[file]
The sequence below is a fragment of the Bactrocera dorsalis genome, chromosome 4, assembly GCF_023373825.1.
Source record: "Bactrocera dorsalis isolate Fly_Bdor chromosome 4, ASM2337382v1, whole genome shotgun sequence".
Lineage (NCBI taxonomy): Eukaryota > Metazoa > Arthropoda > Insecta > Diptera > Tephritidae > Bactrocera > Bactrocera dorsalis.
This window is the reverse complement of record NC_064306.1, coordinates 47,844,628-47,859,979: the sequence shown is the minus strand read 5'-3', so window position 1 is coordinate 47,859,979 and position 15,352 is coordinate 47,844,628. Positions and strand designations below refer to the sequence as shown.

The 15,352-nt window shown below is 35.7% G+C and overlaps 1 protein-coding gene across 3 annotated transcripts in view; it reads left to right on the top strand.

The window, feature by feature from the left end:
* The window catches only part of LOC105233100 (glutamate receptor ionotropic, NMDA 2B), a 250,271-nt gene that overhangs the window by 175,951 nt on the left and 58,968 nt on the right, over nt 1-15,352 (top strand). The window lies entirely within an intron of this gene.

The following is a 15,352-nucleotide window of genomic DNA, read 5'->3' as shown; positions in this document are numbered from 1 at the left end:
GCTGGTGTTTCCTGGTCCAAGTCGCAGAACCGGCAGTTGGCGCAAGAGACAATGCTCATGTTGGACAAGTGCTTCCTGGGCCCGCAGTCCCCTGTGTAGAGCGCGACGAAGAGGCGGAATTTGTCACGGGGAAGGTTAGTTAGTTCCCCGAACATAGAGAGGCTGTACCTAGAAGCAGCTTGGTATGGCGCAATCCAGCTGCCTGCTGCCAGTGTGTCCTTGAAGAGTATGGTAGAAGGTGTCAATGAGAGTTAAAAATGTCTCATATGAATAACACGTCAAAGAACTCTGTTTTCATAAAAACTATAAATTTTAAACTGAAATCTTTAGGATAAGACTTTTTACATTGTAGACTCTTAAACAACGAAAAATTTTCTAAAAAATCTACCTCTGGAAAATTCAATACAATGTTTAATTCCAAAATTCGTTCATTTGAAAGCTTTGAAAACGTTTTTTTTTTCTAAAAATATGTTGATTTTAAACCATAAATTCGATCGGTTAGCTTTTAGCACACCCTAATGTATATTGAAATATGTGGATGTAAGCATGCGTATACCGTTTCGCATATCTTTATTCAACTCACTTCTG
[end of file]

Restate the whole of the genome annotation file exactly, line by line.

The sequence below is a fragment of the Bactrocera dorsalis genome, chromosome 4, assembly GCF_023373825.1.
Source record: "Bactrocera dorsalis isolate Fly_Bdor chromosome 4, ASM2337382v1, whole genome shotgun sequence".
Lineage (NCBI taxonomy): Eukaryota > Metazoa > Arthropoda > Insecta > Diptera > Tephritidae > Bactrocera > Bactrocera dorsalis.
This window is the reverse complement of record NC_064306.1, coordinates 47,844,628-47,859,979: the sequence shown is the minus strand read 5'-3', so window position 1 is coordinate 47,859,979 and position 15,352 is coordinate 47,844,628. Positions and strand designations below refer to the sequence as shown.

The 15,352-nt window shown below is 35.7% G+C and overlaps 1 protein-coding gene across 3 annotated transcripts in view; it reads left to right on the top strand.

The window, feature by feature from the left end:
* The window catches only part of LOC105233100 (glutamate receptor ionotropic, NMDA 2B), a 250,271-nt gene that overhangs the window by 175,951 nt on the left and 58,968 nt on the right, over nt 1-15,352 (top strand). The window lies entirely within an intron of this gene.

The following is a 15,352-nucleotide window of genomic DNA, read 5'->3' as shown; positions in this document are numbered from 1 at the left end:
GCTGGTGTTTCCTGGTCCAAGTCGCAGAACCGGCAGTTGGCGCAAGAGACAATGCTCATGTTGGACAAGTGCTTCCTGGGCCCGCAGTCCCCTGTGTAGAGCGCGACGAAGAGGCGGAATTTGTCACGGGGAAGGTTAGTTAGTTCCCCGAACATAGAGAGGCTGTACCTAGAAGCAGCTTGGTATGGCGCAATCCAGCTGCCTGCTGCCAGTGTGTCCTTGAAGAGTATGGTAGAAGGTGTCAATGAGAGTTAAAAATGTCTCATATGAATAACACGTCAAAGAACTCTGTTTTCATAAAAACTATAAATTTTAAACTGAAATCTTTAGGATAAGACTTTTTACATTGTAGACTCTTAAACAACGAAAAATTTTCTAAAAAATCTACCTCTGGAAAATTCAATACAATGTTTAATTCCAAAATTCGTTCATTTGAAAGCTTTGAAAACGTTTTTTTTTTCTAAAAATATGTTGATTTTAAACCATAAATTCGATCGGTTAGCTTTTAGCACACCCTAATGTATATTGAAATATGTGGATGTAAGCATGCGTATACCGTTTCGCATATCTTTATTCAACTCACTTCTG